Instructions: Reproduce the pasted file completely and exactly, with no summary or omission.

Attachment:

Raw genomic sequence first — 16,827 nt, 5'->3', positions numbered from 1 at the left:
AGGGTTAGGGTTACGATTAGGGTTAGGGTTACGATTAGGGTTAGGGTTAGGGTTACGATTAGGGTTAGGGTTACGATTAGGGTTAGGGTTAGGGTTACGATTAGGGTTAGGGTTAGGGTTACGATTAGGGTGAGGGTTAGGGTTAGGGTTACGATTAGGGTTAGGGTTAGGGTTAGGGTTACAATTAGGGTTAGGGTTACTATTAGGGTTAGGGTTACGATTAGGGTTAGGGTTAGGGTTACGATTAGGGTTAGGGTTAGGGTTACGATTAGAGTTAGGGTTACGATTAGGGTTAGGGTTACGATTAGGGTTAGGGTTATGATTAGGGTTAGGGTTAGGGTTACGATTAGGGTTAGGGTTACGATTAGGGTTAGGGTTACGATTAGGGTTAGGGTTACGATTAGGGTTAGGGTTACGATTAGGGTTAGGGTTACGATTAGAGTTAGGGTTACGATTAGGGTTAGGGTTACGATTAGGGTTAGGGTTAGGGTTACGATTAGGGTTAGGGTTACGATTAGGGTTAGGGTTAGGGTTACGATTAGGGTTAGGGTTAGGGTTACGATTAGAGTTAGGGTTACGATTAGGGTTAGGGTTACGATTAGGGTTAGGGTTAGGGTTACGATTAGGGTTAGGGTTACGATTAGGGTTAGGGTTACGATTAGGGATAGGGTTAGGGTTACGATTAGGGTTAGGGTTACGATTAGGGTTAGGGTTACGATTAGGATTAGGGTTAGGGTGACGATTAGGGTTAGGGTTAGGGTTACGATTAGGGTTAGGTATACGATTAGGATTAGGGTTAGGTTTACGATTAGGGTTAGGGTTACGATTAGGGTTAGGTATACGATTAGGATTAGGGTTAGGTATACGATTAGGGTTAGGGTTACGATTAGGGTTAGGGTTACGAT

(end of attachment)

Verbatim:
Raw genomic sequence first — 16,827 nt, 5'->3', positions numbered from 1 at the left:
AGGGTTAGGGTTACGATTAGGGTTAGGGTTACGATTAGGGTTAGGGTTAGGGTTACGATTAGGGTTAGGGTTACGATTAGGGTTAGGGTTAGGGTTACGATTAGGGTTAGGGTTAGGGTTACGATTAGGGTGAGGGTTAGGGTTAGGGTTACGATTAGGGTTAGGGTTAGGGTTAGGGTTACAATTAGGGTTAGGGTTACTATTAGGGTTAGGGTTACGATTAGGGTTAGGGTTAGGGTTACGATTAGGGTTAGGGTTAGGGTTACGATTAGAGTTAGGGTTACGATTAGGGTTAGGGTTACGATTAGGGTTAGGGTTATGATTAGGGTTAGGGTTAGGGTTACGATTAGGGTTAGGGTTACGATTAGGGTTAGGGTTACGATTAGGGTTAGGGTTACGATTAGGGTTAGGGTTACGATTAGGGTTAGGGTTACGATTAGAGTTAGGGTTACGATTAGGGTTAGGGTTACGATTAGGGTTAGGGTTAGGGTTACGATTAGGGTTAGGGTTACGATTAGGGTTAGGGTTAGGGTTACGATTAGGGTTAGGGTTAGGGTTACGATTAGAGTTAGGGTTACGATTAGGGTTAGGGTTACGATTAGGGTTAGGGTTAGGGTTACGATTAGGGTTAGGGTTACGATTAGGGTTAGGGTTACGATTAGGGATAGGGTTAGGGTTACGATTAGGGTTAGGGTTACGATTAGGGTTAGGGTTACGATTAGGATTAGGGTTAGGGTGACGATTAGGGTTAGGGTTAGGGTTACGATTAGGGTTAGGTATACGATTAGGATTAGGGTTAGGTTTACGATTAGGGTTAGGGTTACGATTAGGGTTAGGTATACGATTAGGATTAGGGTTAGGTATACGATTAGGGTTAGGGTTACGATTAGGGTTAGGGTTACGAT